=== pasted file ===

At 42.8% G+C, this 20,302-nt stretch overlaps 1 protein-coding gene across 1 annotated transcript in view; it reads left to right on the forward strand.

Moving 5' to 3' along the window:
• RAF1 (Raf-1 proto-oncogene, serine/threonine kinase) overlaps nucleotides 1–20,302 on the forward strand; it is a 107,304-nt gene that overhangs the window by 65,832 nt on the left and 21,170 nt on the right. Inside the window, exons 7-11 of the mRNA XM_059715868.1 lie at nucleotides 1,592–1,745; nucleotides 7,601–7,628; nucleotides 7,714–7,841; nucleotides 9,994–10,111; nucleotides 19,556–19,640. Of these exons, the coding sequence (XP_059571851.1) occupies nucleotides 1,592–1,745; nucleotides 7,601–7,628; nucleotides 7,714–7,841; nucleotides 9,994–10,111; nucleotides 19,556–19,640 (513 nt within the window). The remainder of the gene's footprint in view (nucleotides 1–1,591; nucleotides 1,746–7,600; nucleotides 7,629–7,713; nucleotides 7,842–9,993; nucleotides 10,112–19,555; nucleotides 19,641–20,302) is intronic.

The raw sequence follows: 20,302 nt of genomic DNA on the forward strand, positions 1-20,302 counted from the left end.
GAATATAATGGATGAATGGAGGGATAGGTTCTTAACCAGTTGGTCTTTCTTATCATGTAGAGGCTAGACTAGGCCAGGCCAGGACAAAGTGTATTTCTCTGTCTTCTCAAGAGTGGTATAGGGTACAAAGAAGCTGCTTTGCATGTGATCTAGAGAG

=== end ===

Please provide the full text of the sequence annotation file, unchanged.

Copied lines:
At 42.8% G+C, this 20,302-nt stretch overlaps 1 protein-coding gene across 1 annotated transcript in view; it reads left to right on the forward strand.

Moving 5' to 3' along the window:
• RAF1 (Raf-1 proto-oncogene, serine/threonine kinase) overlaps nucleotides 1–20,302 on the forward strand; it is a 107,304-nt gene that overhangs the window by 65,832 nt on the left and 21,170 nt on the right. Inside the window, exons 7-11 of the mRNA XM_059715868.1 lie at nucleotides 1,592–1,745; nucleotides 7,601–7,628; nucleotides 7,714–7,841; nucleotides 9,994–10,111; nucleotides 19,556–19,640. Of these exons, the coding sequence (XP_059571851.1) occupies nucleotides 1,592–1,745; nucleotides 7,601–7,628; nucleotides 7,714–7,841; nucleotides 9,994–10,111; nucleotides 19,556–19,640 (513 nt within the window). The remainder of the gene's footprint in view (nucleotides 1–1,591; nucleotides 1,746–7,600; nucleotides 7,629–7,713; nucleotides 7,842–9,993; nucleotides 10,112–19,555; nucleotides 19,641–20,302) is intronic.

The raw sequence follows: 20,302 nt of genomic DNA on the forward strand, positions 1-20,302 counted from the left end.
GAATATAATGGATGAATGGAGGGATAGGTTCTTAACCAGTTGGTCTTTCTTATCATGTAGAGGCTAGACTAGGCCAGGCCAGGACAAAGTGTATTTCTCTGTCTTCTCAAGAGTGGTATAGGGTACAAAGAAGCTGCTTTGCATGTGATCTAGAGAG